Illegal immigrant used false passport to work at Leicester factory

July 5, 2015 2:08 pm

 

An illegal immigrant caught working at a city factory obtained the job using a false passport, a court heard.

Kuljit Singh, who was given accommodation with the job, at Euro Dyes Ltd, Saffron Lane, also obtained a UK driving licence and a National Insurance card in his name.

He pleaded guilty to possessing the false Portuguese passport, with improper intention, between January last year and June 5 this year. Singh, 25, was jailed for six months.

Sentencing him at Leicester Crown Court, Judge Simon Hammond said: “There’s huge public concern about people who overstay and it must be understood if people do that and use forged documents they must expect to go to prison. The matter of deportation, at the end of the sentence, is for the Home Office.”

Alan Murphy, prosecuting, said that on June 4 police and immigration officers entered the fabric dyeing factory and found people there, including the defendant, in accommodation at the rear of the factory. In the defendant’s bedroom the police found a false passport in the defendant’s name with his photograph in it.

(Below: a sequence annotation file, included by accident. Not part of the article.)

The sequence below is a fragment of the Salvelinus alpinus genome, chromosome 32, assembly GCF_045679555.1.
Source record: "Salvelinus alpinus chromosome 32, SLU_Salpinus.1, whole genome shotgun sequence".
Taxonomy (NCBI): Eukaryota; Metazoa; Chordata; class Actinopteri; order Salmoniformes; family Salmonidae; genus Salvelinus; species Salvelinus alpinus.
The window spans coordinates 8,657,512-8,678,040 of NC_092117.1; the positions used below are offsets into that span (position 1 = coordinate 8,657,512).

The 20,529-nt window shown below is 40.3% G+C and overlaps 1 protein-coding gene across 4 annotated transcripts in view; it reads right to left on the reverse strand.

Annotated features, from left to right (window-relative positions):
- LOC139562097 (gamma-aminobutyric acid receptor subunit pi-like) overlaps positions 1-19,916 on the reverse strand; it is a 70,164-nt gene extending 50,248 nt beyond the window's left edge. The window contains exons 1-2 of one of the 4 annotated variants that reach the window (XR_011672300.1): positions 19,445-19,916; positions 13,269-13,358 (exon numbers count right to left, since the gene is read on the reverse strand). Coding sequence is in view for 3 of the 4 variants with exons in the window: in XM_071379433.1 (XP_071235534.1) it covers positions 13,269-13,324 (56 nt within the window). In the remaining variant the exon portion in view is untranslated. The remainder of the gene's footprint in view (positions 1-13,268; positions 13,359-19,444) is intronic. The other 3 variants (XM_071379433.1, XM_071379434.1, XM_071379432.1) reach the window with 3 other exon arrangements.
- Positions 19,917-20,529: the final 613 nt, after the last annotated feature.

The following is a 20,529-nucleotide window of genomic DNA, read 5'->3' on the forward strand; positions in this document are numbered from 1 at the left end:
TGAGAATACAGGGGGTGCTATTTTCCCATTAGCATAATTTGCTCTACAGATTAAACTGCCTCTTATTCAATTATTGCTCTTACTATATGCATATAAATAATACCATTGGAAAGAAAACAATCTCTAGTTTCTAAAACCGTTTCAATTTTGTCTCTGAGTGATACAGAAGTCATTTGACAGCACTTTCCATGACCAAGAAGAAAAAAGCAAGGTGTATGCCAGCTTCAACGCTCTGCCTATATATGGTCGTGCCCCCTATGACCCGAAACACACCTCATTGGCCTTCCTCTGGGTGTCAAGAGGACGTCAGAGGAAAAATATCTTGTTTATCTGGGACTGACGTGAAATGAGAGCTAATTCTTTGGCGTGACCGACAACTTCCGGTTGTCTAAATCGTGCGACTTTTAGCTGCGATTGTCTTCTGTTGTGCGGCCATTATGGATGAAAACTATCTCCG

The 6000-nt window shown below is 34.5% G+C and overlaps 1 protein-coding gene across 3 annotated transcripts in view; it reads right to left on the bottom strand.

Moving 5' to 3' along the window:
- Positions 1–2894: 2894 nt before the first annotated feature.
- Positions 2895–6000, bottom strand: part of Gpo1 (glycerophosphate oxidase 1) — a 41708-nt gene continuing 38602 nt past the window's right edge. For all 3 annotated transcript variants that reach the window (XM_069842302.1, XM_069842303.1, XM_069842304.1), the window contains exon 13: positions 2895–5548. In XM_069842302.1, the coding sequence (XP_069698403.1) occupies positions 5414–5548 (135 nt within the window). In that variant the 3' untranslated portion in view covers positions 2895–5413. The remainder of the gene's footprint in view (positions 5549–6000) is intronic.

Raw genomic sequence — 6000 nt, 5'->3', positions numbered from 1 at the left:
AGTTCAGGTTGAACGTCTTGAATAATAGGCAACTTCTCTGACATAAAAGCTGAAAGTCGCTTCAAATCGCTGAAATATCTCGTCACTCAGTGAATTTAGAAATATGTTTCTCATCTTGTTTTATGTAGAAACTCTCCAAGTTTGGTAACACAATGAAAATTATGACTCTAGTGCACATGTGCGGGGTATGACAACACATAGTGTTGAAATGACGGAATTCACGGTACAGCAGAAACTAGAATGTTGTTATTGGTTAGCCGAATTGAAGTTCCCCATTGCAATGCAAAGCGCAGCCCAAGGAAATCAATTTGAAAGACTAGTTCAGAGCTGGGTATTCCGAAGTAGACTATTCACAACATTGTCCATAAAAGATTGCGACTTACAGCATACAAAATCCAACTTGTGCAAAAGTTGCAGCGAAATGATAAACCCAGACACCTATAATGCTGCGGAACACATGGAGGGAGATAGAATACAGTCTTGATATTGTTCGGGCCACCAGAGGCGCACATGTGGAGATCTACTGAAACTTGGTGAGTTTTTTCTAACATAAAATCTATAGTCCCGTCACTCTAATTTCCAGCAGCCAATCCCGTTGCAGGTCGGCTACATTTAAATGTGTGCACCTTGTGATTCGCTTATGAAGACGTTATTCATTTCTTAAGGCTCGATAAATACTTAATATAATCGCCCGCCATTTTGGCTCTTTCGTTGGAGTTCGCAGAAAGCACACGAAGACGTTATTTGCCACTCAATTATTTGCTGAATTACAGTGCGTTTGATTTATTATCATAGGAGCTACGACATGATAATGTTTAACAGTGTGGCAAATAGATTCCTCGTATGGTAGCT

“Records at the factory confirmed he’d used the passport and National Insurance card to get his job there.

“In interview he made admissions, saying he came to the UK from India on a student visa in 2010, which expired in January 2012 and he’d overstayed, having made no application for an extension. He said he bought the passport for £450 18 months earlier in order to obtain work.”

Sian Cutter, mitigating, said that Singh had no previous convictions in India or the UK. She said: “He came here legally to study computer science in central London but was unable to finish the course due to running out of funds. He did obtain 10 hours of work, which was permitted under the terms of his visa, but his lack of English made it very difficult.

“Friends told him there was a factory in Leicester offering work and that was when he purchased the false passport to obtain the job.

“He did not return to India because there was an issue between his family and another, whereby the other family had threatened violence against him personally and he avoided going back for that reason.

“Some of the money he earned was going back to his family in India. Although that doesn’t justify his actions, he felt he had no other option.

“He’s aware that deportation may take place upon his release from custody.”

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